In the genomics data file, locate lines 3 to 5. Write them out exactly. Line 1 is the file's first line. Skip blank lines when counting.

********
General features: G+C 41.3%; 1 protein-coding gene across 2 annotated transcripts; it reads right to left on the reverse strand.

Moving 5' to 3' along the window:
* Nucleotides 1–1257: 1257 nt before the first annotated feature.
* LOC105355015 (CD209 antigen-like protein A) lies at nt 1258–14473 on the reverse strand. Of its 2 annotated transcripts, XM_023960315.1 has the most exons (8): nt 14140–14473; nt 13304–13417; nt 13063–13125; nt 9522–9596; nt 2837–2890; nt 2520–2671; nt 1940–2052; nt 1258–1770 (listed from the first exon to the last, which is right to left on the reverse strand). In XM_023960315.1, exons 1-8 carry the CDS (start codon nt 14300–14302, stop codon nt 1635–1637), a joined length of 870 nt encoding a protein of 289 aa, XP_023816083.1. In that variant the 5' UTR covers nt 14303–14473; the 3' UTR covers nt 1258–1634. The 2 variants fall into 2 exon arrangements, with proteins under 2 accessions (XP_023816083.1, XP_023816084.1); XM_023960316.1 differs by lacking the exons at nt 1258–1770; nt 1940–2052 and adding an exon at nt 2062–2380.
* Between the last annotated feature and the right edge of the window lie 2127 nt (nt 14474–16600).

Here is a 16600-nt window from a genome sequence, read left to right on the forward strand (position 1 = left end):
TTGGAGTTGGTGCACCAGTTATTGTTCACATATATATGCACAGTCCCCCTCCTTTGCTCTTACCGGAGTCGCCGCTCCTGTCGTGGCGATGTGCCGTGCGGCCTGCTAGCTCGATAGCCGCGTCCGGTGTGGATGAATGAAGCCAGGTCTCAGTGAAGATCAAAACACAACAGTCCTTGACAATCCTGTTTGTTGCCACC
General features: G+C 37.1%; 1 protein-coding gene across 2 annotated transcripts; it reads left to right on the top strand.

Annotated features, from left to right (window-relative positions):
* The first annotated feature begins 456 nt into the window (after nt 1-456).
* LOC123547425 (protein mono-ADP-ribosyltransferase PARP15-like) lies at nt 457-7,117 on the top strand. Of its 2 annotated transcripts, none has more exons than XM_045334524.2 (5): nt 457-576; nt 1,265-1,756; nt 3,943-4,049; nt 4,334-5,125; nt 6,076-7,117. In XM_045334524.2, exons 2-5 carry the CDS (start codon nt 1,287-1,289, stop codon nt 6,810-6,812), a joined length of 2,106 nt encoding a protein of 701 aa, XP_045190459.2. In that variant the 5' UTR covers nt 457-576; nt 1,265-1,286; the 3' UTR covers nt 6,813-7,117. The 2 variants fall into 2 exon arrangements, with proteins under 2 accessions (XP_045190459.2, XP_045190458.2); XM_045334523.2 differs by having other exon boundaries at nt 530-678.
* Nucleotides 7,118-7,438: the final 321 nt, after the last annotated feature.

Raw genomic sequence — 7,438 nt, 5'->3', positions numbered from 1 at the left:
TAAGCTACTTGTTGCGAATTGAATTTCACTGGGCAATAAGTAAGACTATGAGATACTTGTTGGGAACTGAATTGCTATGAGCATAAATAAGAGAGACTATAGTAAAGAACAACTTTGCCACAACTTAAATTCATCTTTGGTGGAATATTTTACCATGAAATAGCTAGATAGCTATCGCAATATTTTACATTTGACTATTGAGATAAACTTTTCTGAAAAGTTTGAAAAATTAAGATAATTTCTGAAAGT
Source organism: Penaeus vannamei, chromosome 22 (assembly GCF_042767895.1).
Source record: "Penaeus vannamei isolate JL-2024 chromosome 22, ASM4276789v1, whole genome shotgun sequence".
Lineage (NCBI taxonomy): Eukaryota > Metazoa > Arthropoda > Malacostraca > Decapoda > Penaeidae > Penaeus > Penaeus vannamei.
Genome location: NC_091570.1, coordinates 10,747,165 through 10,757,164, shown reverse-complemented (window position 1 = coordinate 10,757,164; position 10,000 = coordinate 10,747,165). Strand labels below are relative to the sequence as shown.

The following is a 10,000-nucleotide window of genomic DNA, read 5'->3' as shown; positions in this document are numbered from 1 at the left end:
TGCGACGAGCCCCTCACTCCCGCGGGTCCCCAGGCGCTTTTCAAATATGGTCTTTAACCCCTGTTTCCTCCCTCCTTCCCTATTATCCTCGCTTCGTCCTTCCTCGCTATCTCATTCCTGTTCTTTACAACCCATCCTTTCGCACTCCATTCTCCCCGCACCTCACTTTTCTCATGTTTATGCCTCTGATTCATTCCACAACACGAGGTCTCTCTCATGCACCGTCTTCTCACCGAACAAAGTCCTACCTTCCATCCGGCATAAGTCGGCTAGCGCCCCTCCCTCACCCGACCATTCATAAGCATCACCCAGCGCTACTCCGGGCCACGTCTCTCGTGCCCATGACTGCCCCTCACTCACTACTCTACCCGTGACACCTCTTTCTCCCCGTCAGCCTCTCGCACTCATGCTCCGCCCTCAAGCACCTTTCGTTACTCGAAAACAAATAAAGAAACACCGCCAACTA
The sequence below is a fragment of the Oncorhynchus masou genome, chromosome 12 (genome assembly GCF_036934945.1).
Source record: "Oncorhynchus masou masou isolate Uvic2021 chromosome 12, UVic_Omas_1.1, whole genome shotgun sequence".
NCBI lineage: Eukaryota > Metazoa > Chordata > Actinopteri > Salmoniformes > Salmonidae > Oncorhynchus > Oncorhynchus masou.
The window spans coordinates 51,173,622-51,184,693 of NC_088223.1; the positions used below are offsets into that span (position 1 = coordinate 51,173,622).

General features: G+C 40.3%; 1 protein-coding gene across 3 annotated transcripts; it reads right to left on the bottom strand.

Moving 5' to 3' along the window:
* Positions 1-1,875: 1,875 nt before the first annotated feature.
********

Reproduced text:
* Nucleotides 1–1257: 1257 nt before the first annotated feature.
* LOC105355015 (CD209 antigen-like protein A) lies at nt 1258–14473 on the reverse strand. Of its 2 annotated transcripts, XM_023960315.1 has the most exons (8): nt 14140–14473; nt 13304–13417; nt 13063–13125; nt 9522–9596; nt 2837–2890; nt 2520–2671; nt 1940–2052; nt 1258–1770 (listed from the first exon to the last, which is right to left on the reverse strand). In XM_023960315.1, exons 1-8 carry the CDS (start codon nt 14300–14302, stop codon nt 1635–1637), a joined length of 870 nt encoding a protein of 289 aa, XP_023816083.1. In that variant the 5' UTR covers nt 14303–14473; the 3' UTR covers nt 1258–1634. The 2 variants fall into 2 exon arrangements, with proteins under 2 accessions (XP_023816083.1, XP_023816084.1); XM_023960316.1 differs by lacking the exons at nt 1258–1770; nt 1940–2052 and adding an exon at nt 2062–2380.
* Between the last annotated feature and the right edge of the window lie 2127 nt (nt 14474–16600).